-1
$\begingroup$

To immediately pose the question of interest to us, without first expanding upon its (quantum-information-theoretic) origin—we seek a univariate function $f$, for which we have the ("two-qubit separability") probability results $f(\frac{1+t}{2})=\frac{25}{341} =0.0733138$ and $f(\sqrt{t}) =1 -\frac{256}{27 \pi^2}=0.0393251$. (Also, at least in a limiting sense, $f(\frac{2 t}{1+t}) =0.$)

The possible arguments of $f$ in which we are interested are the members of the (infinite) class of operator monotone functions (of $t$) . (Theorem 7 of https://www.sciencedirect.com/science/article/pii/0024379594002118 tells us that such functions $g(t)$ satisfy the relation $g(t)=t g(t^{-1})$.)

Other—than the three already given ($\frac{1+t}{2}$ (the minimal), $\sqrt{t}$ and $\frac{2 t}{1+t}$ (the maximal))--members of the infinite class of operator monotone functions for which we have (2004) calculations (but only of a numerical nature, accurate to at most four decimal places, we believe) are for $f(\frac{t^{(t-1)}}{e}) \approx 0.0609965$, $f(\frac{1}{4} \left(\sqrt{t}+1\right)^2) \approx 0.0503391$ and $f(\frac{(t-1)}{\log{t}}) \approx .0346801$. (Table II, p. 14 in https://arxiv.org/abs/quant-ph/0308037), and also $f(\frac{1+6 t +t^2}{4 +4 t}) \approx 0.0475438$ (Table I there).

For background on the first value ($\frac{25}{341}$) of $f$ given, see https://arxiv.org/abs/1901.09889, and for the second ($1-\frac{256}{27 \pi^2}$), see eq. (87) in https://arxiv.org/abs/1701.01973 .

$\endgroup$
  • 1
    $\begingroup$ What is $t$ in (say) $f(\frac{1+t}{2})=\frac{25}{341}$? Also, what do you mean by "function/functions $f(t)$"? Is $t$ the argument of a function $f$? Then the function is $f$, not $f(t)$. $\endgroup$ – Iosif Pinelis Jul 28 at 15:30
  • $\begingroup$ Per comment of Iosif Pinelis, changed $f(t)$ to $f$ at outset of question. Hopefully, the intent of the question is clear. $\endgroup$ – Paul B. Slater Jul 28 at 16:00
  • 2
    $\begingroup$ It's still unclear what $t$ is. It is not specified in your post by quantifiers "for all" or "there exist(s)" or in any other way. $\endgroup$ – Iosif Pinelis Jul 28 at 16:16
  • 2
    $\begingroup$ Actually it is only clear that you are looking for a function $f$. You should kindly add a definition of its domain, a definition of its co-domain, and a list of properties you want it to have. (Each point in unambiguous way, otherwise the there will be a bunch of possible interpretations!) $\endgroup$ – Pietro Majer Jul 28 at 17:18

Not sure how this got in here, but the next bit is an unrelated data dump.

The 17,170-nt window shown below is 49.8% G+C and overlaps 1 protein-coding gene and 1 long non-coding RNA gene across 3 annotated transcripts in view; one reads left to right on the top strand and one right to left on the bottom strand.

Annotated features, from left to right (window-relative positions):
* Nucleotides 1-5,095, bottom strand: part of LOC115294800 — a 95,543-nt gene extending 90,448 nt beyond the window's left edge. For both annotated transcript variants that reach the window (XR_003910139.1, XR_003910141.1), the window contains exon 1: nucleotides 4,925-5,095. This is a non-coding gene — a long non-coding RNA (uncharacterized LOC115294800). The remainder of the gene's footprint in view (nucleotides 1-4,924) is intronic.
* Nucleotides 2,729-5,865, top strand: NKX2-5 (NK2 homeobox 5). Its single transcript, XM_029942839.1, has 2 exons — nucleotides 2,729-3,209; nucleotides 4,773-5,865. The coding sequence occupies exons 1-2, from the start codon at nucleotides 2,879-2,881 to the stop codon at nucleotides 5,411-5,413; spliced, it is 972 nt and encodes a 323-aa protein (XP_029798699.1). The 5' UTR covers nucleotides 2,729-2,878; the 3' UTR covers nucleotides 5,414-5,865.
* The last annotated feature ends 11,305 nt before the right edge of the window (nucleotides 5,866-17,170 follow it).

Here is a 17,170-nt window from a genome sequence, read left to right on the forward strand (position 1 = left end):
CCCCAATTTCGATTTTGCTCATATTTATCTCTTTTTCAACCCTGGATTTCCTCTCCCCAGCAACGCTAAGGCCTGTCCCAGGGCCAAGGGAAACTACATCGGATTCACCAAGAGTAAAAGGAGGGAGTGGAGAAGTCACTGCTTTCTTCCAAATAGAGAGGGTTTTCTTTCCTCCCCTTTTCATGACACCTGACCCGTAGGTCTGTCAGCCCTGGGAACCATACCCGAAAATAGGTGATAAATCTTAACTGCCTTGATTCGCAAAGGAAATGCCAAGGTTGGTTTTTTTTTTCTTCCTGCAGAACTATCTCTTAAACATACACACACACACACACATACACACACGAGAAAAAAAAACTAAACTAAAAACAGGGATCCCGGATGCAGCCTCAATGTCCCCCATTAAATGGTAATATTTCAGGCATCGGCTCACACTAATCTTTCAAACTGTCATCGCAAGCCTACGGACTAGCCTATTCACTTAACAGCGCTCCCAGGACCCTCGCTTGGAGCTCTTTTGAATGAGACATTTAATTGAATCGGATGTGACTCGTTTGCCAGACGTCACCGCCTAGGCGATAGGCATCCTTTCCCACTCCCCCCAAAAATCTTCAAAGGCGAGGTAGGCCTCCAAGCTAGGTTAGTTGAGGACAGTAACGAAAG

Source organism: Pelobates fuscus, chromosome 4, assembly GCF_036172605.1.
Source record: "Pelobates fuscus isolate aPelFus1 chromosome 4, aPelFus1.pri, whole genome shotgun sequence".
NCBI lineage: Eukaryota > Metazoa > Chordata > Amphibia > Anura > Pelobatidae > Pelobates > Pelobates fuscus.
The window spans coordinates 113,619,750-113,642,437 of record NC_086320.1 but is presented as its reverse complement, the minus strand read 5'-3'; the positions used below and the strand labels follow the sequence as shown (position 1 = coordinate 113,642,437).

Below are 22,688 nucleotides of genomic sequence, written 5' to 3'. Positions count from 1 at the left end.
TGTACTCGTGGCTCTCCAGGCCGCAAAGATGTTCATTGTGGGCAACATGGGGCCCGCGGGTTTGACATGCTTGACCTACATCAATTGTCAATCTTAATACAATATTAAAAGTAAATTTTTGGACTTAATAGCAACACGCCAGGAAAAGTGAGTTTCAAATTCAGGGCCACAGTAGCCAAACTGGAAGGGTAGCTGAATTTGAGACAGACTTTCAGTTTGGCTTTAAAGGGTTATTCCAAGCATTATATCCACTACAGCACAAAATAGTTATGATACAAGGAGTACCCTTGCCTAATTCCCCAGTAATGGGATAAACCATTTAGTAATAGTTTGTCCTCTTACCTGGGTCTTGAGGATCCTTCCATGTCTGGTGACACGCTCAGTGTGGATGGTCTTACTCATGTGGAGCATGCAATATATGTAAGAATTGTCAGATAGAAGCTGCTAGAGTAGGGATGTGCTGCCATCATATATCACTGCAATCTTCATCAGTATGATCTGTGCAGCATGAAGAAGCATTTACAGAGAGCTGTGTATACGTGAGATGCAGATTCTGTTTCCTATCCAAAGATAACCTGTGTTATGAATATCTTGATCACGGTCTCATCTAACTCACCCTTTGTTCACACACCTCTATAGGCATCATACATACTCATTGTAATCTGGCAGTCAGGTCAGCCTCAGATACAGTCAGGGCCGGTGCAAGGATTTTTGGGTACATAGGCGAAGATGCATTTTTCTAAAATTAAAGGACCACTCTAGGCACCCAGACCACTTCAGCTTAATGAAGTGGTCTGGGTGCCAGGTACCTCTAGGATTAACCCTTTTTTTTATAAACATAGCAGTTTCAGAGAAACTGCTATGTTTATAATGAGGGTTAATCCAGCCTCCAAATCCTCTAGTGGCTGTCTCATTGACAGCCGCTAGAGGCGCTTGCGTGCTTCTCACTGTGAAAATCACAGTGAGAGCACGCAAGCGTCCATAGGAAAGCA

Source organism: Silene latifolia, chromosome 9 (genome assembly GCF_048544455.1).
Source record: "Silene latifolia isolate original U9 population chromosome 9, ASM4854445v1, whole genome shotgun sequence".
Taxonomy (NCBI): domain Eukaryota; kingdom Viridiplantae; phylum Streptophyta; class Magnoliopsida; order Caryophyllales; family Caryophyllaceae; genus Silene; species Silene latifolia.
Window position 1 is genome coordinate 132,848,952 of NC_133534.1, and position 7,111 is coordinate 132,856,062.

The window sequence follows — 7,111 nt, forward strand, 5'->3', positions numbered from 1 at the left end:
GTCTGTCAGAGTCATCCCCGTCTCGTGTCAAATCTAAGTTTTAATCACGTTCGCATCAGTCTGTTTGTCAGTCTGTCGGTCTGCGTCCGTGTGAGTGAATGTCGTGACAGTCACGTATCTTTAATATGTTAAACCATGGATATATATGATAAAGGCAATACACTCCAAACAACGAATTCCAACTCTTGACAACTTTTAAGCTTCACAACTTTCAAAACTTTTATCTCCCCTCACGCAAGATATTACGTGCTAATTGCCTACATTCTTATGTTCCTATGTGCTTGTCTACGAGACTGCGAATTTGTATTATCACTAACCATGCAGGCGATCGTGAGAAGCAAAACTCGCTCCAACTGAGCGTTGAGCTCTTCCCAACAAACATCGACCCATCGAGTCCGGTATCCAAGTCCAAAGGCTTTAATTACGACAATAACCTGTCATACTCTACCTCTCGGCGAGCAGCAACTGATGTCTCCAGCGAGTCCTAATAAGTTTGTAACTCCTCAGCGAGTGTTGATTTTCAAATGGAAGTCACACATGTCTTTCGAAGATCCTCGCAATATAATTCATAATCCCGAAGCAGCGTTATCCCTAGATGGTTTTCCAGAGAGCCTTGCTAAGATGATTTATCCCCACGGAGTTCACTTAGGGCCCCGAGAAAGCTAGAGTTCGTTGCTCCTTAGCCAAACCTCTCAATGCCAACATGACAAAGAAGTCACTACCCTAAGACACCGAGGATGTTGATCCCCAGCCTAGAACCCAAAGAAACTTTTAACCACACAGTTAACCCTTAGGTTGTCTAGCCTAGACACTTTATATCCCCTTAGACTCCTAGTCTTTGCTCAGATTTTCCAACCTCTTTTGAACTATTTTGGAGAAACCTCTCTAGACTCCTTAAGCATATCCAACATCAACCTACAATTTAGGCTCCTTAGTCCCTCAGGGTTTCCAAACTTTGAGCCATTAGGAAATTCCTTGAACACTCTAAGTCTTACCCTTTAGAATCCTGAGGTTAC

• $\begingroup$ Theorem 7 of sciencedirect.com/science/article/pii/0024379594002118 tells us (changing $f$ there to $g$ here) that operator monotone functions $g(t)$ satisfy the relation $g(t)=t g(t^{-1})$--as can be checked with $\frac{1+t}{2}$, and the other examples. (So, maybe I should have set up the whole problem using $g$, not $f$.) $\endgroup$ – Paul B. Slater Jul 28 at 17:21
0
$\begingroup$

Well, "to start the ball rolling", let us assume the desired function is the second-degree polynomial \begin{equation} f(x) =a_0 +a_1 x +a_2 x^2. \end{equation} Then, we can achieve the three target exact results $f(\frac{1+t}{2})=\frac{25}{341}$, $f(\sqrt{t}) =1 -\frac{256}{27 \pi^2}$ and $f(\frac{2 t}{1+t}) =0$, by taking \begin{equation} a_0=-\frac{2 \sqrt{t} \left(27 \pi ^2 \left(682 t^{3/2}+341 t^2+582 t+682 \sqrt{t}+341\right)-87296 \left(\sqrt{t}+1\right)^2 (t+1)\right)}{9207 \pi ^2 \left(\sqrt{t}-1\right)^4 \left(\sqrt{t}+1\right)^2}, \end{equation} \begin{equation} a_1=\frac{27 \pi ^2 (t (341 t+1946)+341)-87296 (t (t+6)+1)}{9207 \pi ^2 \left(\sqrt{t}-1\right)^4 \sqrt{t}}, \end{equation} and \begin{equation} a_2=-\frac{2 (t+1) \left(27 \pi ^2 \left(341 t+632 \sqrt{t}+341\right)-87296 \left(\sqrt{t}+1\right)^2\right)}{9207 \pi ^2 \left(\sqrt{t}-1\right)^4 \left(\sqrt{t}+1\right)^2 \sqrt{t}}, \end{equation} giving us that the second-degree polynomial $f(x)$ is obtainable by dividing \begin{equation} \left(27 \pi ^2 \left(682 t^{3/2}+341 t^2+t (582-682 x)+\sqrt{t} (682-1264 x)-682 x+341\right)-87296 \left(\sqrt{t}+1\right)^2 (t-2 x+1)\right) (t (x-2)+x) \end{equation} by \begin{equation} 9207 \pi ^2 \left(\sqrt{t}-1\right)^4 \left(\sqrt{t}+1\right)^2 \sqrt{t}. \end{equation}

Our four other target values are only numerical and perhaps accurate to only 3-4 decimal places. Rationalizing one of them, 0.0346801, we added $f(\frac{t-1}{\log{t}})=\frac{347}{10000}$ to our set of equations, and obtained a further (larger) solution.

In this proof-of-principle exercise, one could take $f(x)$ to be other than polynomial in nature--rational functions,...

However, perhaps in my original conception of the problem I was thinking that $t$ would not be present in the expression of the desired function $f(x)$, as it certainly is in the coefficients of the second-degree polynomial given above.

$\endgroup$

Your Answer

By clicking “Post Your Answer”, you agree to our terms of service, privacy policy and cookie policy

Not the answer you're looking for? Browse other questions tagged or ask your own question.